UGears are made from quality wooden materials and go together without any glue. Clear step-by-step instructions walk you through the assembly process. One part puzzle, one part engineering marvel, each UGears model offers the fun and challenge of creating a moving item that is fun to play with and makes an interesting decorative piece as well. These 3D models are really interesting to put together because you get to see the inner workings of the piece, often including gears, pendulums, and other machinery parts.
UGears offers a wide range of models, ranging from items simple enough for younger kids on up to items that would be challenging for adults, or perfect for dad to put together with the kids!
We have several UGears pieces in our home now, so I wanted to share with you our experience with them.
UGears U-Fidget Tribiks This is one of the sets that I purchased for Christmas last year. There are four different miniature models that are fun for holding in your hand and spinning around a bit. They were pretty easy for my 14 year old son to put together in a short amount of time. They are a good starter project for kids (recommended age is 14+ but my son and I both think younger kids could make these) and make a cool little display on a shelf. They don’t do a whole lot, but it is fun to see the gears move and work together. UGears Dynamometer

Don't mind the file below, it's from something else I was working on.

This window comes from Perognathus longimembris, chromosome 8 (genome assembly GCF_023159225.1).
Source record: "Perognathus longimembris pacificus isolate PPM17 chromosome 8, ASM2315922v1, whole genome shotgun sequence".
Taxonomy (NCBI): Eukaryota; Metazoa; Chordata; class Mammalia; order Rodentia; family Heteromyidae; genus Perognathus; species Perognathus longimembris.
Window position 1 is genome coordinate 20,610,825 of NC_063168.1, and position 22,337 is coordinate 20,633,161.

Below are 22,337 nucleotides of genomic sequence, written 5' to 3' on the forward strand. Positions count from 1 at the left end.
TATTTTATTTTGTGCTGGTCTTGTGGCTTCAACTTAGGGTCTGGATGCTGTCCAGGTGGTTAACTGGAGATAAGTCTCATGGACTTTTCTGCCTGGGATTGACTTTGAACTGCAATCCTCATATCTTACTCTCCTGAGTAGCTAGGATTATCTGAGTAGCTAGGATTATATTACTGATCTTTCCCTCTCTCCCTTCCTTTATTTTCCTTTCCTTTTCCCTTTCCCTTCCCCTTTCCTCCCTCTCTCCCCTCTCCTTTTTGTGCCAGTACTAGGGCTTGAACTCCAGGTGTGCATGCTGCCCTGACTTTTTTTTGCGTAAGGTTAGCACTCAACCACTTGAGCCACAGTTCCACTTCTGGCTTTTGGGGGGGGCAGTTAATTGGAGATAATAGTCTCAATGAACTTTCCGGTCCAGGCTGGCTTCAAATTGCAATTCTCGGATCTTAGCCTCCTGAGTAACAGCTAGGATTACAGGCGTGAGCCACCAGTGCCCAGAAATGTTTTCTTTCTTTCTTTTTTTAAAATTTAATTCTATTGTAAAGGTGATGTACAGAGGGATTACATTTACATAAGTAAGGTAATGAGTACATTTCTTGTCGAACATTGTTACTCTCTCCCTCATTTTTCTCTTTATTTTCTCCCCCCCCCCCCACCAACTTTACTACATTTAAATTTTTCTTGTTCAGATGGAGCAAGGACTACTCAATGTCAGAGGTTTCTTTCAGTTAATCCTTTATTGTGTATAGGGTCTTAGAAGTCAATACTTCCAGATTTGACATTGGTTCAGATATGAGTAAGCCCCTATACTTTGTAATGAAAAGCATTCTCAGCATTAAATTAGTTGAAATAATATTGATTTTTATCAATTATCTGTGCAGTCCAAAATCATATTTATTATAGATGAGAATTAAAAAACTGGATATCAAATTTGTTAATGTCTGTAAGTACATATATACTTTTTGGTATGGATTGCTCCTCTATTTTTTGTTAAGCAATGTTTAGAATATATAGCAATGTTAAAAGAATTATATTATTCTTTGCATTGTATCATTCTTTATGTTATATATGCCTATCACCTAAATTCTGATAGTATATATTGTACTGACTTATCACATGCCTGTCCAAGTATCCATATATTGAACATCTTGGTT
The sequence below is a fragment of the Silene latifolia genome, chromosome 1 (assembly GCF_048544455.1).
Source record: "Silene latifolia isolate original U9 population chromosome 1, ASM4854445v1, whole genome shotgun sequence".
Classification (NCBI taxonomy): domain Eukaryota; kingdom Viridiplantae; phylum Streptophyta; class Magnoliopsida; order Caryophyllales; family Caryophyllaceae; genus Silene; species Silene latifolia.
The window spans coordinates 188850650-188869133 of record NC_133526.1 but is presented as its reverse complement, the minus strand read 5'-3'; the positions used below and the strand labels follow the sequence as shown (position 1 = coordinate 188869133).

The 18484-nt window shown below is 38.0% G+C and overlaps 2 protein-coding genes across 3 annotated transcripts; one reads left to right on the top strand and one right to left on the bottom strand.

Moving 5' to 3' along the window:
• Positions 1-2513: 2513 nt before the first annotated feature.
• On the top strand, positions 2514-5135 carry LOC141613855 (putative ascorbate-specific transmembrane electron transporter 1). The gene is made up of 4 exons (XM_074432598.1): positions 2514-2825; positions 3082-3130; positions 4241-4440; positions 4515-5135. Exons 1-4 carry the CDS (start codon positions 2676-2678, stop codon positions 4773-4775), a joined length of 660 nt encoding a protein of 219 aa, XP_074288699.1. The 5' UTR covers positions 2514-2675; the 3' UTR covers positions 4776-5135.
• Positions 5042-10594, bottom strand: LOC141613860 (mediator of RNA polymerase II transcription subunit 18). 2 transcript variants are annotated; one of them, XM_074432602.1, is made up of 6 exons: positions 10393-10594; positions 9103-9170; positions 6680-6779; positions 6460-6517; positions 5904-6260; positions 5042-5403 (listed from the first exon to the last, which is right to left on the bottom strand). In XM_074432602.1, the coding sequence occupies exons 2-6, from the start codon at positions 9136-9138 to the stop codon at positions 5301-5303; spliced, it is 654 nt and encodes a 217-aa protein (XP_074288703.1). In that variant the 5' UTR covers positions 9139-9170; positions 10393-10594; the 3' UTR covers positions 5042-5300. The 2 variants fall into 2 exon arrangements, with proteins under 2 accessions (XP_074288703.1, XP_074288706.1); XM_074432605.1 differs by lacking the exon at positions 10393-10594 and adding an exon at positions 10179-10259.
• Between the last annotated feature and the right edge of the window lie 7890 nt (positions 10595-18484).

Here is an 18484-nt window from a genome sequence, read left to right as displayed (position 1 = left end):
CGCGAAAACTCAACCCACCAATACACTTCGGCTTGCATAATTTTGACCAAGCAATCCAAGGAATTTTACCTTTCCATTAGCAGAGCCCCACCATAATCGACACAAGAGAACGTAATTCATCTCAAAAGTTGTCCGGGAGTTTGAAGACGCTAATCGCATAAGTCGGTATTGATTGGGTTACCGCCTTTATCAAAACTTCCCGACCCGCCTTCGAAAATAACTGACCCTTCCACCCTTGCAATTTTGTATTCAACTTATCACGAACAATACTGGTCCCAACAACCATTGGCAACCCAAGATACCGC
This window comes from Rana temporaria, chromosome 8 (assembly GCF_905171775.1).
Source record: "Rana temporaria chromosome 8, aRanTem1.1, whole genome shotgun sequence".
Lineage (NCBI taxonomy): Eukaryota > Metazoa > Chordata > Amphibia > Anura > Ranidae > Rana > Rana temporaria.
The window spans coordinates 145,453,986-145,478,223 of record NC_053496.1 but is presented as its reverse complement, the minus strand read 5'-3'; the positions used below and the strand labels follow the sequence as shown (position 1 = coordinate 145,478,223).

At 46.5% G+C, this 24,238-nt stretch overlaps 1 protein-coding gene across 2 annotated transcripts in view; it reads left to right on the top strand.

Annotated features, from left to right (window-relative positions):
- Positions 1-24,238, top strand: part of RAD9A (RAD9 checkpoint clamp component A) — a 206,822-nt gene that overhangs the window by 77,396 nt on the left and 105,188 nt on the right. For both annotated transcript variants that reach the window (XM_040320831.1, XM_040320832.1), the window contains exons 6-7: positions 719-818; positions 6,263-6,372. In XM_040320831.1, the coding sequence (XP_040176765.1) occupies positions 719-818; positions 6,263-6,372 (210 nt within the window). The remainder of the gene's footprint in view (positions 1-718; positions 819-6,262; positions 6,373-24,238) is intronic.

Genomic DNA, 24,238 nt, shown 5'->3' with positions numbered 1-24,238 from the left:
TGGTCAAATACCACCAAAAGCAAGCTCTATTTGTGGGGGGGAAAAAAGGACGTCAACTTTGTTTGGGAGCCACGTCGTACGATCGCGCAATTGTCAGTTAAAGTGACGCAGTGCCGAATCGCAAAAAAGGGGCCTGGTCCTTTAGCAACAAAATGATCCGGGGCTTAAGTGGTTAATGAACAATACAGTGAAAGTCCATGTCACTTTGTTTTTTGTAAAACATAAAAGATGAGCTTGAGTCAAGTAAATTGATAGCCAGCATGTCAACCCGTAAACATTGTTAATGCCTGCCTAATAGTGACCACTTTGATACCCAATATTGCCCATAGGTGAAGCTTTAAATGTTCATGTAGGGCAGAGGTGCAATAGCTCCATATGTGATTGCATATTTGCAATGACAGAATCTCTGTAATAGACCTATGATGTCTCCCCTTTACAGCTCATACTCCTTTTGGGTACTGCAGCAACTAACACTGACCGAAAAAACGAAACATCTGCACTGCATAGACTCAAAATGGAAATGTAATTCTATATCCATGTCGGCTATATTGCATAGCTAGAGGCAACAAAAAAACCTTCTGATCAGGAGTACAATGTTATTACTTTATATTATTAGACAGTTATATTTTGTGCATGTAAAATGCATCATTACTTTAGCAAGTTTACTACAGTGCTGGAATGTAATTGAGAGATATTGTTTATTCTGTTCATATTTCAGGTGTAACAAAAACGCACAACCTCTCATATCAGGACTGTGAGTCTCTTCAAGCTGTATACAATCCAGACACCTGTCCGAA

This is the other model that I got for my son for Christmas. I selected this because it looked interesting but not too difficult for assembly. (It is rated Easy and is recommended for ages 14+) The Dynamometer uses the same principle as a pneumatic engine, and includes a lot of gears and the mechanical junction known as a Geneva drive. Pretty neat!
UGears U-9 Grand Prix Car We were excited to get the Grand Prix Car from UGears recently, and my son (now 15 years old) had fun putting together this more complex model. The inner assembly of this car is really interesting, with a 16 valve V8 engine and fan, a transmission that can switch between gears, and many more fascinating features! The wheels are rubberized to give it extra grip as it rolls along, too. It’s a beautiful and eye-catching piece to have on display, and after spending nearly 10 hours assembling it, it is something my son enjoys and feels a sense of pride and accomplishment about.
All of our models have been fairly sturdy, but of course they are not meant for rough play. While they all do “go,” the ones we have are not self-propelled. You can definitely enjoy and appreciate the movement of the working parts, and the nicely-designed finished product to have on display.
To us, the assembly process has been a really fun experience. If your kids can follow Lego instructions, they can work with UGears, while gaining valuable perspective on the way gears and other mechanical pieces can work together to make things do what they do. To end up with an attractive keepsake at the end makes it even better! I think UGears would be wonderful for homeschool families because it’s one of those fun-while-learning items that you can provide for your children as a true delight-directed educational opportunity. I also think the more complex models would make great gifts for dads that would enjoy working with the kids on a project like this in the evenings or weekends.